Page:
The Quad Innovation Program is launching three community projects this semester. Originally a joint summer program between Colorado College, Pikes Peak Community College, University of Colorado Colorado Springs, and the U.S. Air Force Academy, Quad has transformed into a year-round collaborative business program that works to expose students to new industries as they problem solve with local businesses.
Under the direction of Executive Director Jake Eichengreen and CC alum Beka Adair ’16, Quad employs 24 students from the respective colleges. “It’s a great opportunity to turn ideas into action and solve key problems in Colorado Springs,” said Adair. The Quad business model gives Colorado Springs businesses the opportunity to work with students who aren’t “entrenched” in the business world. Building project teams with students from different school environments and backgrounds, Adair cites the collaborative nature as a key component of Quad’s success thus far. “There’s a huge brain trust from the students which means they bring new perspectives and new ways of thinking to the table,” she said. “The diversity of experiences helps all the puzzle pieces fit together.”
This semester, after running an intensive business oriented summer program for the past few years, Quad is transitioning to a year-round program and launching three pilot projects to commemorate the switch. Students apply for the specific project teams and then work a minimum of 10 hours a week meeting with the clients regularly, proposing marketing strategies, and calculating budget constraints. With budgets provided by each company, Quad also receives some funding from all four colleges along with the guidance of a faculty advisor for each project.
Not wanting to limit Quad or its students to any one industry, Quad’s pilot projects cover a variety of topics. The city of Colorado Springs and El Paso county are collaborating with Quad to develop a transportation strategy to provide more people with access to social services. Assisted by Professor Miller Stevens of CC’s economics department, students have undergone a three-week project analysis to narrow the project’s scope and clearly define their objectives for the remainder of “phase one” and the summer “phase two.” “This project is a really rewarding experience,” said Professor Miller-Stevens. “One of the most rewarding parts is that there are students of so many varied backgrounds, ages, and life experiences—which adds the meat to the projects.”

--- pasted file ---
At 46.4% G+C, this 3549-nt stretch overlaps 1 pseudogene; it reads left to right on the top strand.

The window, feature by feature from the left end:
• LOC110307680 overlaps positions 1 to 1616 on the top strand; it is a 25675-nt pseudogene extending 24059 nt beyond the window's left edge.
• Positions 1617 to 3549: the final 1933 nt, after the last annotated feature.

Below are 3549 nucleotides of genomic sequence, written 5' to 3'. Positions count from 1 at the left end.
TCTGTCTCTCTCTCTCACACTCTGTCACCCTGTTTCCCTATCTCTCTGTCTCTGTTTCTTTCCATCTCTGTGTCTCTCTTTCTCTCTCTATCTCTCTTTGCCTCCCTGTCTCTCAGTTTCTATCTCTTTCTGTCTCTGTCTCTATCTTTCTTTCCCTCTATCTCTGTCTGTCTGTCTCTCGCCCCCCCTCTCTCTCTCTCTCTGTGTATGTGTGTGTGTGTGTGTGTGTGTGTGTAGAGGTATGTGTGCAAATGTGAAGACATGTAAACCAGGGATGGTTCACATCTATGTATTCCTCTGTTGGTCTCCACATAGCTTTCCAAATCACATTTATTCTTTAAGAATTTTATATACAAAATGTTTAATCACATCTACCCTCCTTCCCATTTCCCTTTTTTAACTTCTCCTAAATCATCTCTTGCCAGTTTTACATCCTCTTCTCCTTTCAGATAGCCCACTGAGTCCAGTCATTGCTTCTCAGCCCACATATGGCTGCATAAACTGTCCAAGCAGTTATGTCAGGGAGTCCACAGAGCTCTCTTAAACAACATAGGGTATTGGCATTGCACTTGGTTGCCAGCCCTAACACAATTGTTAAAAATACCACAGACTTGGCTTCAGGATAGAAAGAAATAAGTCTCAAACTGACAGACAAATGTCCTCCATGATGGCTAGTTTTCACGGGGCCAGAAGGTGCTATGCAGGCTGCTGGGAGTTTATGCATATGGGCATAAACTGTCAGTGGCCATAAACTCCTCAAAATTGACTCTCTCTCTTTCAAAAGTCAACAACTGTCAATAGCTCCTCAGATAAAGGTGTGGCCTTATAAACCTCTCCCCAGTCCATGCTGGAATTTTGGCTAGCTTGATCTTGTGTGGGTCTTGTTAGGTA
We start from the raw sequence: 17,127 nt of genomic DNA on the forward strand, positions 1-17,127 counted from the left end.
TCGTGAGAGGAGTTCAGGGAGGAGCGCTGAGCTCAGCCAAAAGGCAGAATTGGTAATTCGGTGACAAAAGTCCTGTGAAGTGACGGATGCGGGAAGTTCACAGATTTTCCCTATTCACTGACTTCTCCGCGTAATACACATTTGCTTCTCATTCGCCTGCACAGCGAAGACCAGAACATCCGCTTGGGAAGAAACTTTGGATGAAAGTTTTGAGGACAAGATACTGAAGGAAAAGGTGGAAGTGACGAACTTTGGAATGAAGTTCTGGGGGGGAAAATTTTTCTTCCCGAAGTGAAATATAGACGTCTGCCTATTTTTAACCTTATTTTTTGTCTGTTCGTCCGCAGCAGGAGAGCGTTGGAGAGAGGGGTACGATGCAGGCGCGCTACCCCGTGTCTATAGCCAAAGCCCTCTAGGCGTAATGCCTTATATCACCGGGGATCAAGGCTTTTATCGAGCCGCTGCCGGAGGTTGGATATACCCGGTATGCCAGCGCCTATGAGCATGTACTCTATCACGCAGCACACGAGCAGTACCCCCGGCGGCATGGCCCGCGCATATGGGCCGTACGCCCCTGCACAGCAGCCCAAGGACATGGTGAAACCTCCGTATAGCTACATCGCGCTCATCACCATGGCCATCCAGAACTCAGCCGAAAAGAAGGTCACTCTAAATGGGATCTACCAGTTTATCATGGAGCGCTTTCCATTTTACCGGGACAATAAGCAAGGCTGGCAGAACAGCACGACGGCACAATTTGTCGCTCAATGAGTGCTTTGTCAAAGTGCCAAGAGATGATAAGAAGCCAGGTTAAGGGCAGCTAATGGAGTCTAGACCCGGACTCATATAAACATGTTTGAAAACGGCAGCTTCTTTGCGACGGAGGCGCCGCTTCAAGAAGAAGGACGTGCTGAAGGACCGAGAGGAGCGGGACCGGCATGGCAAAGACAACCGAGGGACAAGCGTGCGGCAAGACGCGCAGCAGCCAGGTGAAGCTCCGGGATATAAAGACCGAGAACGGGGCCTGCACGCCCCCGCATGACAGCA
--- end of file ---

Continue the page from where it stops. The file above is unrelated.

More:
Quad’s other two projects cater to local businesses. Janska, a local clothing manufacture, is working with students to market its “Clothing That Comforts” line which works to design fashionable clothing for the disabled and those going through difficult times. Altia, a local user interface software company, has hired Quad students to work on its “Internet of Things” project which aims to create and market its new graphic data interface. Further details on Altia’s products were unavailable as it is protected by a Non-disclosure agreement.
As far as support goes, Adair says that the community has been welcoming from the beginning. “I think we’ve had so much support because the nature of the Quad is so exciting to people,” said Adair. Support from governments to companies to individuals have provided Quad access to their resources.
With the Janska and Altia projects on track to finish this May, along with the first stage of the city social services project which will continue throughout the summer, Quad is looking towards future projects that will give students the opportunity to work in industries they may not have known existed before joining Quad.
Quad’s full-time paid summer program applications open this week and new projects are in the works. Keep an eye out for applications in the coming months.